Since 12 April 2013, the WordPress blog system world-wide is facing its most serious coordinated brute force attack. Some WordPress hosts have reported that they have blocked as many as 60 million requests against their hosted WordPress customers in a single hour.
This attack, which targets administrative accounts, appear to be coming from a sophisticated botnet that may have as many as 100,000 computers, based on the number of unique Internet addresses the attacks are coming from.
…And Internet security experts have estimating that the botnet has the power to test as many as 2 billion passwords in an hour.
WordPress users should always make sure that their passwords, especially for admin accounts, are long and not guessable from a password list. Of course, that’s good advice for just about any password you use, but it’s especially applicable right now.
While it’s difficult to tell what the aggressor is trying to accomplish with this current round of password cracking, the consequences could be disastrous. It has been suggested that the perpetrator could be trying to upgrade a botnet composed of ordinary PCs into one that is made up of servers.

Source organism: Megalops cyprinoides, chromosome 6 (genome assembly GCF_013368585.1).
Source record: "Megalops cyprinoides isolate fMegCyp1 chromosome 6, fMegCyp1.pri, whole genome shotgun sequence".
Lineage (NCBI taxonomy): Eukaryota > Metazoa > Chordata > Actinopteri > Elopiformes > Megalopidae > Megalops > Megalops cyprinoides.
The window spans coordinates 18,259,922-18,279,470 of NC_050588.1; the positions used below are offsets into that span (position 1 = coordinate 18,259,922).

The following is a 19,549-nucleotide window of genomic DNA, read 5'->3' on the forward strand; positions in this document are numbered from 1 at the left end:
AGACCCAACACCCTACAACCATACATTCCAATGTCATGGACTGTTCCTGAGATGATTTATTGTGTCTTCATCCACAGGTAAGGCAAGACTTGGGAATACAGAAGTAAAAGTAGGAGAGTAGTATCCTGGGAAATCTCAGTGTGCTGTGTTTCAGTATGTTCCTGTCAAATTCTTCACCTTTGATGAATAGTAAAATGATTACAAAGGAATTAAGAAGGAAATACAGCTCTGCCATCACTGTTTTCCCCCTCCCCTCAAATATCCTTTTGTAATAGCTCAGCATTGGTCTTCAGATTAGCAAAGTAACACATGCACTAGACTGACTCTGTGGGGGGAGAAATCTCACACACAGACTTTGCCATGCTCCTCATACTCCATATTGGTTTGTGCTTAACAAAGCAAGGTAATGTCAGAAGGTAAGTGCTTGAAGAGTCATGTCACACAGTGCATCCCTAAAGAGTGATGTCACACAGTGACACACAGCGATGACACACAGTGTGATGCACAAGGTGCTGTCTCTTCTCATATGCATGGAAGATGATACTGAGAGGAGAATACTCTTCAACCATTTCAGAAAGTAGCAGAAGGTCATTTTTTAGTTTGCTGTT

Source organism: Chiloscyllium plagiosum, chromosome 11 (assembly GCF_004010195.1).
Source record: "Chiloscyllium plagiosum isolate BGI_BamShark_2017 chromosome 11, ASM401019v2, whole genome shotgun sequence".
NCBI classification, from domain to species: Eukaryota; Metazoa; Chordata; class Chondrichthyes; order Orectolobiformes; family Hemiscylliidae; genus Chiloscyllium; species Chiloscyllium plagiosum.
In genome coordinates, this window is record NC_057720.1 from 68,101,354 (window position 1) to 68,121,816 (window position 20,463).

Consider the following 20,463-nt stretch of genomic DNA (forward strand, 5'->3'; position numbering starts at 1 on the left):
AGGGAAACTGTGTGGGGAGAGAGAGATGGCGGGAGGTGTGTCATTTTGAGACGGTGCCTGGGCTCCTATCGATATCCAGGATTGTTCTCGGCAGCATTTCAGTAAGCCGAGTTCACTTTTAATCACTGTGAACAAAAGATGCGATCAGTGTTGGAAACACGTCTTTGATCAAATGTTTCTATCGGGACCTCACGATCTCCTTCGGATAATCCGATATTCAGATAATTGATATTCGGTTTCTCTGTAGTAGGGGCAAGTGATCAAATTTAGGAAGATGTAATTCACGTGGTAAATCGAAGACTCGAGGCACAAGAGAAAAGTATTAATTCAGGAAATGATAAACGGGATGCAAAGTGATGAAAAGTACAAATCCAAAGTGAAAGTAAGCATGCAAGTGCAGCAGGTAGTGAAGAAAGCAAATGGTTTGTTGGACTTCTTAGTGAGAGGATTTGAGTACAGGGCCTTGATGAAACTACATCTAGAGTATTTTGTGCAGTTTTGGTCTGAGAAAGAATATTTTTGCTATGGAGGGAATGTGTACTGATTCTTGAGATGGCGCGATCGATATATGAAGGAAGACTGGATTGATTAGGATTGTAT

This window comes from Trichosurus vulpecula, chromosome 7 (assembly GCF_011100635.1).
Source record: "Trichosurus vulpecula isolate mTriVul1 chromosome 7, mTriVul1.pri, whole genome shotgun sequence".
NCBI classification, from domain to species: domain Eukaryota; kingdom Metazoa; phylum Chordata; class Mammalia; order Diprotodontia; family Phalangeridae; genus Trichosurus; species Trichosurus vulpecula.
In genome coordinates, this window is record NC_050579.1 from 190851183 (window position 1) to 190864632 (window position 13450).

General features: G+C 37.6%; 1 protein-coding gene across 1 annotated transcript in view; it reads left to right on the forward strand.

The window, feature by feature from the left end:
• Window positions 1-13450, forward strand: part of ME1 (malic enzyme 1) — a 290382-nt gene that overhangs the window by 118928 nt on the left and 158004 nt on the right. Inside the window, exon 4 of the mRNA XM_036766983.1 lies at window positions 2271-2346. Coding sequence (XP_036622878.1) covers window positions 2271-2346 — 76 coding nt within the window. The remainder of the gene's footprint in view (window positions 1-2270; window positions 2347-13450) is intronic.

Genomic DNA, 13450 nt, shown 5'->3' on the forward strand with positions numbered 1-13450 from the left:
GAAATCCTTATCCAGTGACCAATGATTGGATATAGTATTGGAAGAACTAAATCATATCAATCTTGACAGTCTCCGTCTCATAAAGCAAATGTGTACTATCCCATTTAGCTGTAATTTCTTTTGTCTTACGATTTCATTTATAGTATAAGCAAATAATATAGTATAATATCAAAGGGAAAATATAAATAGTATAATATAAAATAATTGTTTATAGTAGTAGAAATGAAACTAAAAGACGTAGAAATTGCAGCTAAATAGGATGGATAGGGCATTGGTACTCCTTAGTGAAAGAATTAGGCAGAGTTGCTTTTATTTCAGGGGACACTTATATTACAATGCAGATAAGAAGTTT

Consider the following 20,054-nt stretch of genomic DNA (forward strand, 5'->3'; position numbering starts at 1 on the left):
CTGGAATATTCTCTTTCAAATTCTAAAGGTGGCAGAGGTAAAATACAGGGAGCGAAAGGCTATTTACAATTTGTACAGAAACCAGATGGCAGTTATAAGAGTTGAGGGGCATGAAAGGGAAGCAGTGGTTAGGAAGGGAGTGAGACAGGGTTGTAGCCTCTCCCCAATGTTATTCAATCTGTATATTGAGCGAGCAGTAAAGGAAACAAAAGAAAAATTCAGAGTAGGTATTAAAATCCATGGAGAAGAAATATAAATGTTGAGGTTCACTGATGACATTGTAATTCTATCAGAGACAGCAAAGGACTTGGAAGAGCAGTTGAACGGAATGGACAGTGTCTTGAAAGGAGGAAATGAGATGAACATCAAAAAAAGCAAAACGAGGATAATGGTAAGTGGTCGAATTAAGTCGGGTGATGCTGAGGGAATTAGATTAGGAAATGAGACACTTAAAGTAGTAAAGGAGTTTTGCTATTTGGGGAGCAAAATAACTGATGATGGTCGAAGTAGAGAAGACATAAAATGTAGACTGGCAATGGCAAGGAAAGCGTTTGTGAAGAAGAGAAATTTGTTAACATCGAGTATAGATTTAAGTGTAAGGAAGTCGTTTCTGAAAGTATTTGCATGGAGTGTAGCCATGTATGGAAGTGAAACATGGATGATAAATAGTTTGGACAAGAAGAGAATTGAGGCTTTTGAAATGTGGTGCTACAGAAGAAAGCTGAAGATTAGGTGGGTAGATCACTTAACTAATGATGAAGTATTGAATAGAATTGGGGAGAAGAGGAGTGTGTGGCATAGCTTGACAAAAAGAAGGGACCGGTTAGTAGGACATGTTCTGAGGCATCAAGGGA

One risk is that personal bloggers that set up WordPress installations might not have thought to set up a highly secure password. However, it’s not just the blogger’s posts that are at stake, as the attacker could potentially use the login to gain access to the hosting server, a more valuable prize that could cause even more damage.
This botnet is going around all of the WordPress blogs it can find trying to login with the “admin” username and a bunch of common passwords.
If you still use “admin” as a username on your blog, change it, use a strong password, and better still change the name of the admin account to something else, which will certain block the botnet attack.
I personally run 7 WordPress blogs, excluding this GERGABlog, and a year or so ago, after a attack crippled 3 of the sites, I removed the default “Admin” account and had set very strong passwords on all of them.
On Friday evening I installed a small plugin, recommended by my hosting company, which blocks an Internet address from making further attempts after a specified limit of retries is reached. I set the plugin to log all Internet Addesses that had been locked out, and after barely 30 minutes, 3 of my 7 blogs had logged more than 5 Internet addresses that has tried to attack my blog and had been locked out. I could see that the attack was underway and was very glad that my paranoia had paid off!